The book, unlike so many other exhibition monographs – which are often treated as something between a program guide and an exhibition memento – has the value of feeling essential. It features detailed reproductions of Sinclair’s photographs, often enlarged to full page, as well as a wide variety of testimonials – direct quotes, text excerpts, lyrics and poetry – by and about the people portrayed in them. The range of dates and sources through which these statements are gathered suggests years of research on the part of Loren and Wild, who in the course of their work must have combed nearly a decade of underground missives – the type of ephemeral that often does not make digital archives. A single distinctive image of a poet or musician, usually accompanied by a statement from them, serves to introduce many of the countless characters Sinclair encountered throughout his prime. This concise treatment essentially reproduces in miniature the publicity work that the Sinclairs were doing at the time; many of the photographs here were first used in large format newspapers or newspapers, publicizing upcoming shows sponsored by the White Panther Party and their collective Trans-Love Energies, and it was often John who led and published the interviews that accompanied them. Perhaps this is why the book works so strangely well as a straightforward narrative. The photos presented here have almost always been taken with the interest of promoting an agenda, and have often been displayed alongside the same texts as today.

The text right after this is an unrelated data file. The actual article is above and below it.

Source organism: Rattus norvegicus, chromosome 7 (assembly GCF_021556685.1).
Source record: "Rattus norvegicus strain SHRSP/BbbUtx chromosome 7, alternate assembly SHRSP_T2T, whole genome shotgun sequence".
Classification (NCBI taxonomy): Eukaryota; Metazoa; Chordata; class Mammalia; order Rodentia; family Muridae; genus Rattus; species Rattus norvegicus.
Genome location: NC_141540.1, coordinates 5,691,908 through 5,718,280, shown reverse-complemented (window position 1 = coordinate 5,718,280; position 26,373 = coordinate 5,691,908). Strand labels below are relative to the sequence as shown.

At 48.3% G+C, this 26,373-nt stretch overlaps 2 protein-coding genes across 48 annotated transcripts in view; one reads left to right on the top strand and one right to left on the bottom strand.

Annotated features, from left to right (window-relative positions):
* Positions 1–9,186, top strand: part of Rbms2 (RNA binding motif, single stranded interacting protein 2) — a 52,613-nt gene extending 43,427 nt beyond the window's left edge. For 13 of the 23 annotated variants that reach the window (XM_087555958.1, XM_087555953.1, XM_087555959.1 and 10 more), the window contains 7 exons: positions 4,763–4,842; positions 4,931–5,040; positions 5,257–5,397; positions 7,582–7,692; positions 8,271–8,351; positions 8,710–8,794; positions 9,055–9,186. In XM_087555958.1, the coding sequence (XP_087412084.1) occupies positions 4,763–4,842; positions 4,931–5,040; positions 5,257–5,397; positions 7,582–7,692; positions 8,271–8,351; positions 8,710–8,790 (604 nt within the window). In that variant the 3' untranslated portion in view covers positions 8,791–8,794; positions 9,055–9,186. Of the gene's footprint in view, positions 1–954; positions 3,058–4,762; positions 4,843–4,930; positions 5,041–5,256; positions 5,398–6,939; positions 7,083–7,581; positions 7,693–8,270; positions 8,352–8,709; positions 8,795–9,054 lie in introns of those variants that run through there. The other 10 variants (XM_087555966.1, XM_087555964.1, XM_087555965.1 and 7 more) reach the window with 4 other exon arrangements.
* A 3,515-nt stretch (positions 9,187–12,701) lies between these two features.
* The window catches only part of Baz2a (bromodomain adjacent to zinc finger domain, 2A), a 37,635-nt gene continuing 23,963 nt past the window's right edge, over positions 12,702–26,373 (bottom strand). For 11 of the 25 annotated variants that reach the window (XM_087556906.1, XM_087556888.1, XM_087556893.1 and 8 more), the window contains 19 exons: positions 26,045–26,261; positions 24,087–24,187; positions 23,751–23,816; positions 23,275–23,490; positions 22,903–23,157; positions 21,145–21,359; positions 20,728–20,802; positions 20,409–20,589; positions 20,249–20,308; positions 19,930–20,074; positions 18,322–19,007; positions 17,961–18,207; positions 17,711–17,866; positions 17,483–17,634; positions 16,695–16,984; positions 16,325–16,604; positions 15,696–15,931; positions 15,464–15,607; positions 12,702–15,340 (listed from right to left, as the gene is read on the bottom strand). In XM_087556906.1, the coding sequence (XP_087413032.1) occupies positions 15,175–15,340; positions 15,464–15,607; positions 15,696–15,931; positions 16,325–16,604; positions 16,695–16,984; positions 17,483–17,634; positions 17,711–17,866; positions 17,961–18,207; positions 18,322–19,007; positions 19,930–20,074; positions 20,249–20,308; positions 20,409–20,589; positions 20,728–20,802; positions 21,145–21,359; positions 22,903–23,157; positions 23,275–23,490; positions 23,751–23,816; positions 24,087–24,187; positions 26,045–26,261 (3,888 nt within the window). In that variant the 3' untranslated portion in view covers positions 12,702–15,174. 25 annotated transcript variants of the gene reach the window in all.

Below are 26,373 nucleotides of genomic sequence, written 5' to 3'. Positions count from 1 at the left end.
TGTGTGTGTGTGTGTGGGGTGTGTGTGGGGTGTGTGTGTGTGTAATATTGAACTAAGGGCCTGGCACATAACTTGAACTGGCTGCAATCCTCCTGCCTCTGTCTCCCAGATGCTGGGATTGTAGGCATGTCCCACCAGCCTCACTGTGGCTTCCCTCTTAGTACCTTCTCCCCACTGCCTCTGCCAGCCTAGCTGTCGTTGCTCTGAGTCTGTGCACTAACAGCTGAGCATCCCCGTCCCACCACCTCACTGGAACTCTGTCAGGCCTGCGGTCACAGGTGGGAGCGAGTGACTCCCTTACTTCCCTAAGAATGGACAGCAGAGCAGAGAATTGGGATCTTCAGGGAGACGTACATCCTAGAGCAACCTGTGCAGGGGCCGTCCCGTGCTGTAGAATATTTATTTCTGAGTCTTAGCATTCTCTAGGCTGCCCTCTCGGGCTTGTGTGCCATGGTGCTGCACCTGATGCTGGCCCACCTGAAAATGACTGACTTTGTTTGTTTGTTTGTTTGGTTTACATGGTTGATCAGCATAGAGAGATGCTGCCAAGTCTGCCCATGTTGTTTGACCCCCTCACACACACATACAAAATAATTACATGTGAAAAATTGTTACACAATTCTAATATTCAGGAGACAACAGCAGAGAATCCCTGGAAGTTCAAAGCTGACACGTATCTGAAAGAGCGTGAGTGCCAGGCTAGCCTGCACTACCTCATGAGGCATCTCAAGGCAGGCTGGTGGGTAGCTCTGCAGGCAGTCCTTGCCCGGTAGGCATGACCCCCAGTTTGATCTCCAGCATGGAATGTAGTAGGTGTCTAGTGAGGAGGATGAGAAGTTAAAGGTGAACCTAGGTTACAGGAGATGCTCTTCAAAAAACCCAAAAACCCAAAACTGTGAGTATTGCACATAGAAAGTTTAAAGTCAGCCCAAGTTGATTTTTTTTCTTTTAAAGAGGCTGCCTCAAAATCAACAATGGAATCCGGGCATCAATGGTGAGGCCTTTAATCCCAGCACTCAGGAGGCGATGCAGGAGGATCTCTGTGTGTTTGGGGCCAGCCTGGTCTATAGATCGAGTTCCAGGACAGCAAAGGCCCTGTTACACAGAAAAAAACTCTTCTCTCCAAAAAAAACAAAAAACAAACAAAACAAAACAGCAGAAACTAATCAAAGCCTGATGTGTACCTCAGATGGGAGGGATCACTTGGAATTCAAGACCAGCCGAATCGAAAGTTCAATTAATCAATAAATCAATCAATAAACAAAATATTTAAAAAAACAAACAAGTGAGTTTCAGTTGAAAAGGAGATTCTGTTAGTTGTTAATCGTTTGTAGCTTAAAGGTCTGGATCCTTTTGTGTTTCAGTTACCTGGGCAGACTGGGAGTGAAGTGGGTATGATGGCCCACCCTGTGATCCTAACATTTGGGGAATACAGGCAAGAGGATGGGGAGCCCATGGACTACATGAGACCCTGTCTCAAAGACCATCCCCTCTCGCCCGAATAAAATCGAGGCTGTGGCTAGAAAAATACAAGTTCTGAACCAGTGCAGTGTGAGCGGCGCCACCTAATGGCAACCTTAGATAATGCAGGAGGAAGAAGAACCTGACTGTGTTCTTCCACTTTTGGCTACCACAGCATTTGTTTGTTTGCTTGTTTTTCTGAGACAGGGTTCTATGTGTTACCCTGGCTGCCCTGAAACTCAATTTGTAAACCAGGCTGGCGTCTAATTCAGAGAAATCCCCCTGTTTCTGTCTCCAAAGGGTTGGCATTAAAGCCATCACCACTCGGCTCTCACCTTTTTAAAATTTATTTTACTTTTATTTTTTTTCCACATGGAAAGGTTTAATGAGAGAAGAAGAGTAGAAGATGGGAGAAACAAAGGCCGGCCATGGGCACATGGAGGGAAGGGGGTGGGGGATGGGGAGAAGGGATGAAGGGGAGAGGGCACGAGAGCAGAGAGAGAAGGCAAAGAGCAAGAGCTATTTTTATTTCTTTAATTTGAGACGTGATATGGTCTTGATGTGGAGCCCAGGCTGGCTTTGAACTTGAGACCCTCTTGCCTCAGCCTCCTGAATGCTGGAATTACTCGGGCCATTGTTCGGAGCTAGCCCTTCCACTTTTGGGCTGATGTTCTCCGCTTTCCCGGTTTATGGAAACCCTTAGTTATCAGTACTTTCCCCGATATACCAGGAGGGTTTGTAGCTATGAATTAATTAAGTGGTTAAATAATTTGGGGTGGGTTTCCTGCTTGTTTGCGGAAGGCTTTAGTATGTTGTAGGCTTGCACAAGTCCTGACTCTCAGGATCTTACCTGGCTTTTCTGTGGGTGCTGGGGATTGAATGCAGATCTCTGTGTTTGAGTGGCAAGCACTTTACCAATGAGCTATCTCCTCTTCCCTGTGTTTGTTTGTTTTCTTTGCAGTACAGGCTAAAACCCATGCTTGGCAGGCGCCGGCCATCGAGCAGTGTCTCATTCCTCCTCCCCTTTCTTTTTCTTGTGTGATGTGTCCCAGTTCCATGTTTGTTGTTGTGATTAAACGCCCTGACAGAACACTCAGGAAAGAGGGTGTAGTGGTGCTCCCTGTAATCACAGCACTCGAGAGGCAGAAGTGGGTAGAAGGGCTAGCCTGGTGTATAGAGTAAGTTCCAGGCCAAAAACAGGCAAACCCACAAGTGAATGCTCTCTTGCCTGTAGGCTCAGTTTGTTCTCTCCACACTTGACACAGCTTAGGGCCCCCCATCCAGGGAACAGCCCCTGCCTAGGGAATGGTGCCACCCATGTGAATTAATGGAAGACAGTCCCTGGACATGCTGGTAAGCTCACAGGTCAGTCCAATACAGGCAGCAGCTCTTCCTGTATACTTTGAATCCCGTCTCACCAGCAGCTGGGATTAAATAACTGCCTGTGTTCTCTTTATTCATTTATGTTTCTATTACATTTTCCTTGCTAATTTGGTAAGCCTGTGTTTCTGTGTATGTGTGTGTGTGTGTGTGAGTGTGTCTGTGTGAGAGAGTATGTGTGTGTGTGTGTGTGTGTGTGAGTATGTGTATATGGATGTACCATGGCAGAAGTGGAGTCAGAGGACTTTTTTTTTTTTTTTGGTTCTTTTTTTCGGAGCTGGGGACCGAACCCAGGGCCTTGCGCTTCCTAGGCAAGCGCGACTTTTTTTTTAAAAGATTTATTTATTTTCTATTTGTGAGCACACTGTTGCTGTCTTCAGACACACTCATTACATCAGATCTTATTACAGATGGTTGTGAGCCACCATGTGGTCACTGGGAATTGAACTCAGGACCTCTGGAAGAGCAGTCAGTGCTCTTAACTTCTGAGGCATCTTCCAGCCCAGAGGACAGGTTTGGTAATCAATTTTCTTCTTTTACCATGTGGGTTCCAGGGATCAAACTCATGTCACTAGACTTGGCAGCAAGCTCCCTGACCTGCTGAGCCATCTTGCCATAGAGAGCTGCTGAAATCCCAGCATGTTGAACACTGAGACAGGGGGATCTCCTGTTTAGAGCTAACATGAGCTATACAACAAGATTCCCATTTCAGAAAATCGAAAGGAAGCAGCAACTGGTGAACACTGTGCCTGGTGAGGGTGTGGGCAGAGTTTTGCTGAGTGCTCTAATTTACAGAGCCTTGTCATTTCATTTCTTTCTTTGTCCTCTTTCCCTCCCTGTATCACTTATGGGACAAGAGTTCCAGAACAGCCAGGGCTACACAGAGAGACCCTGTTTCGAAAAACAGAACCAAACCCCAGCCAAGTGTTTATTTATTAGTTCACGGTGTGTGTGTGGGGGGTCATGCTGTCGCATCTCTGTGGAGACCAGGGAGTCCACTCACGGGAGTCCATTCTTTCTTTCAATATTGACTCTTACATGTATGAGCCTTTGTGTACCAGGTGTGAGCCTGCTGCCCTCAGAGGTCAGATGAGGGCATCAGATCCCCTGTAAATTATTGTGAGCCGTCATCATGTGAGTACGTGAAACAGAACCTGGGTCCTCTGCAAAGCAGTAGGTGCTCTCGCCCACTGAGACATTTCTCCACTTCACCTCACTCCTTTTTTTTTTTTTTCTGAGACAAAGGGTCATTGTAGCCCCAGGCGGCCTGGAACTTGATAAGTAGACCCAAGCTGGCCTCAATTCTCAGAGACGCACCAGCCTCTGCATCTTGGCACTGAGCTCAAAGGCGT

Sinclair’s photographs represent something close to the height of the medium’s potential, particularly in their ability to balance beauty with information. Automobile city metro aptly begins with the 1963 March on Washington, an event Leni, who was born in Germany in 1940, attended after living in the United States for less than four years. The photos taken there already reveal an interest in the messaging of protest panels, and the expressions and formations of a collective body. The essential object of focus in Sinclair’s photography, whether capturing protests or concert performances, is the dynamic between a lonely, projected figure and the collective response of the crowd. As an organizer, activist and promoter of underground shows throughout her life, she has generally positioned herself somewhere in between, an ambiguous space between action and reaction that has allowed her to identify with both.